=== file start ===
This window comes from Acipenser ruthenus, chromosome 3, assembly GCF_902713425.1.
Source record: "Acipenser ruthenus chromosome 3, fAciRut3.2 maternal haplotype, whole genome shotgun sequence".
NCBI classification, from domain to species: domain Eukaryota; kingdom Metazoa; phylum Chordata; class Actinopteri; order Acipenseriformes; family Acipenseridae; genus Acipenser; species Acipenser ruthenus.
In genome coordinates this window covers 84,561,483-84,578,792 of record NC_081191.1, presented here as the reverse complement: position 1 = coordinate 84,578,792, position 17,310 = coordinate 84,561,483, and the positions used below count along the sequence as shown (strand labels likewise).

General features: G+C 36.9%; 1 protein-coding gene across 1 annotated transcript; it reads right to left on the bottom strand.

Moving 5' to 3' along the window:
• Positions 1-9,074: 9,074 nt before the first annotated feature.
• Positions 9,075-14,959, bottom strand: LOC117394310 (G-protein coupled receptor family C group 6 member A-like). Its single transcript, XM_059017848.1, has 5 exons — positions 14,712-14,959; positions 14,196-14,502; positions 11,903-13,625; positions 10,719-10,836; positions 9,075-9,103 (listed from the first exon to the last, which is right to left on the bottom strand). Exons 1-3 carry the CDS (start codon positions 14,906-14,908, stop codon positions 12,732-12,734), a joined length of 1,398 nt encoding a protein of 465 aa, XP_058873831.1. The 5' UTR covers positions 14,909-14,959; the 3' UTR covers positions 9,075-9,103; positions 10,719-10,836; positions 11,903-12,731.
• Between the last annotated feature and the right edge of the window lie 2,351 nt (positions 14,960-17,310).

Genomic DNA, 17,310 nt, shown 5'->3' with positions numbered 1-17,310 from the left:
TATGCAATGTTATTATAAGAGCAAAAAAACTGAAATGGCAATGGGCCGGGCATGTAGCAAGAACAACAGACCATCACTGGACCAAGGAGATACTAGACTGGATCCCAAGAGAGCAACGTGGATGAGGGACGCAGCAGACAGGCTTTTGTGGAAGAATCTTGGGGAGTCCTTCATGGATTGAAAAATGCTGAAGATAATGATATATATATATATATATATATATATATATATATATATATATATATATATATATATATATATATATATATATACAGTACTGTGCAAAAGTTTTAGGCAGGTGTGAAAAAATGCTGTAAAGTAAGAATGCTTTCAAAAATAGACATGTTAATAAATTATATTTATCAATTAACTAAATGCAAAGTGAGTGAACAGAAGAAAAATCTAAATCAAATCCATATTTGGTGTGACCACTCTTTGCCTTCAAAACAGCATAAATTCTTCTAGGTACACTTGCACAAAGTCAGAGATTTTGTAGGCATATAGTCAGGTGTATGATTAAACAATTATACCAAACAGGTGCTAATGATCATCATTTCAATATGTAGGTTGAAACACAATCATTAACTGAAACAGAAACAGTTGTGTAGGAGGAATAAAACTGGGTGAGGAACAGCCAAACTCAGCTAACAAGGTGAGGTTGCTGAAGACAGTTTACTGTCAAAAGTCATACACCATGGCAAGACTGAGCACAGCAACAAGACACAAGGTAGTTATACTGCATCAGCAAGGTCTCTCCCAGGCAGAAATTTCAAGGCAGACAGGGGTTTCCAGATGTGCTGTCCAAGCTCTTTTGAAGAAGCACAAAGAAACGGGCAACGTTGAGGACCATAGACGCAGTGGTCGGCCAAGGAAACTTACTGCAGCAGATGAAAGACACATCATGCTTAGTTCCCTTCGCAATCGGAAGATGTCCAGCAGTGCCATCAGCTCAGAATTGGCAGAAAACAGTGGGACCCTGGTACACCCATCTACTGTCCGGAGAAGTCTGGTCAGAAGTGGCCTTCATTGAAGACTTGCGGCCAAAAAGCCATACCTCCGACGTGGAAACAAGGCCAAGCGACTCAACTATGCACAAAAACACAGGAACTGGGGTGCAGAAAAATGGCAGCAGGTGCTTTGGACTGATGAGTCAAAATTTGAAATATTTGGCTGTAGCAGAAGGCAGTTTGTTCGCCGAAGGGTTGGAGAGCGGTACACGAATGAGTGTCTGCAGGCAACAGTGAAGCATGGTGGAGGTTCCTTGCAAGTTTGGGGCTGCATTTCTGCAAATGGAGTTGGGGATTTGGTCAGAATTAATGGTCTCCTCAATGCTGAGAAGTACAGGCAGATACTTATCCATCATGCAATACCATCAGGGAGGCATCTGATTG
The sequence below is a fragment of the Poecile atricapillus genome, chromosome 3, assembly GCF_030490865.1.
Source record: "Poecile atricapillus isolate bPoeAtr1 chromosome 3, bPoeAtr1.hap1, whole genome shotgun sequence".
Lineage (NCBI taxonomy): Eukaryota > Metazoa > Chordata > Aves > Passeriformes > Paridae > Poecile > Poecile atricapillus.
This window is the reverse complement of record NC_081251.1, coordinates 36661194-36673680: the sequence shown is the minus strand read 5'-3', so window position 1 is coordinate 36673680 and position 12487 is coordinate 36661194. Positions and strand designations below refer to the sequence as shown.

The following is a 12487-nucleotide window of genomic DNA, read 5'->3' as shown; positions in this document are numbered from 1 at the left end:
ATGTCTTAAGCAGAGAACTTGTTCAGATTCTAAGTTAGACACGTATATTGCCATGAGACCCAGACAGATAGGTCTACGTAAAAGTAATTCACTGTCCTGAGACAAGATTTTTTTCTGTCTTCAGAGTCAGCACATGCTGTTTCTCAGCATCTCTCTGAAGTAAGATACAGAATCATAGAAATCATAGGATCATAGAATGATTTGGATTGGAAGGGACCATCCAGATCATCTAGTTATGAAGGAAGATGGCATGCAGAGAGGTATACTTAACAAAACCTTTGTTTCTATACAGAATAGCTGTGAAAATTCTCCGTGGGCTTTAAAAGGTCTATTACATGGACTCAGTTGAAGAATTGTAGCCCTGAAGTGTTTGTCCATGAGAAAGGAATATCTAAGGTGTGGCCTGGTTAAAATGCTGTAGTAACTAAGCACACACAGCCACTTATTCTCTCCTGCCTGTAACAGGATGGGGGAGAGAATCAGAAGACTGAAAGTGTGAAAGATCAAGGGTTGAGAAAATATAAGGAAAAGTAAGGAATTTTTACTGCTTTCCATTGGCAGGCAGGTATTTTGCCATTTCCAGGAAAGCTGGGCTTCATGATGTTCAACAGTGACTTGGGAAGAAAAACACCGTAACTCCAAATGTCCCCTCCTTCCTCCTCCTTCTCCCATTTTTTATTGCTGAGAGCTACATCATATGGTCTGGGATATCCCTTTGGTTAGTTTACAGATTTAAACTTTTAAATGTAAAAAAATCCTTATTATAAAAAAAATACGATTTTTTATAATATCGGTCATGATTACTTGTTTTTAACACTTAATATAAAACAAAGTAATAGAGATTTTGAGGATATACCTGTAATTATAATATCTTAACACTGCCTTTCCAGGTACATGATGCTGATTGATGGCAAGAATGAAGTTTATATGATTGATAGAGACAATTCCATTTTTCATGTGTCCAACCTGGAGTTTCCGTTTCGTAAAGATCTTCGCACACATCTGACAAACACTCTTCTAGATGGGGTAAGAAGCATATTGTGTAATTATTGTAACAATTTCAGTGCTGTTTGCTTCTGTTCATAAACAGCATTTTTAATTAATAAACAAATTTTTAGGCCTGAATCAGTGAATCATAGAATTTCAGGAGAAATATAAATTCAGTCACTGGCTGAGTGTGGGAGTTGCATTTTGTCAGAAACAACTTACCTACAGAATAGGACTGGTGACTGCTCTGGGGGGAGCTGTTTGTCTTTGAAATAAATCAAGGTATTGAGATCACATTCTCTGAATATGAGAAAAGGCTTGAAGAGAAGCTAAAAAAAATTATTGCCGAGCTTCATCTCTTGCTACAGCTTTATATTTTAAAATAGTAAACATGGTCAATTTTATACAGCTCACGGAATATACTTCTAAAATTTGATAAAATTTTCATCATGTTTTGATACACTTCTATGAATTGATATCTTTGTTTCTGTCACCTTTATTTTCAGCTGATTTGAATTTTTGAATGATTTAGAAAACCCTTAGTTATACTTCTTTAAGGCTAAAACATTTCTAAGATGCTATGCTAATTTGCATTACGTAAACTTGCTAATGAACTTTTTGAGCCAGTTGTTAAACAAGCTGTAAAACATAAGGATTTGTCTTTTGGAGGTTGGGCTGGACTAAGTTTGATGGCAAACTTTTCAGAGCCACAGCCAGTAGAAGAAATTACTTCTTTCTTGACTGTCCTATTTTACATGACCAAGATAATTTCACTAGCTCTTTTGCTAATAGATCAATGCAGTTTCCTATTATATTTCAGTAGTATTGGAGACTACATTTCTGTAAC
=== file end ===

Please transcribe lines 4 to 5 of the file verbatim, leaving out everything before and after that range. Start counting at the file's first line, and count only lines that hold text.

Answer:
In genome coordinates this window covers 84,561,483-84,578,792 of record NC_081191.1, presented here as the reverse complement: position 1 = coordinate 84,578,792, position 17,310 = coordinate 84,561,483, and the positions used below count along the sequence as shown (strand labels likewise).

General features: G+C 36.9%; 1 protein-coding gene across 1 annotated transcript; it reads right to left on the bottom strand.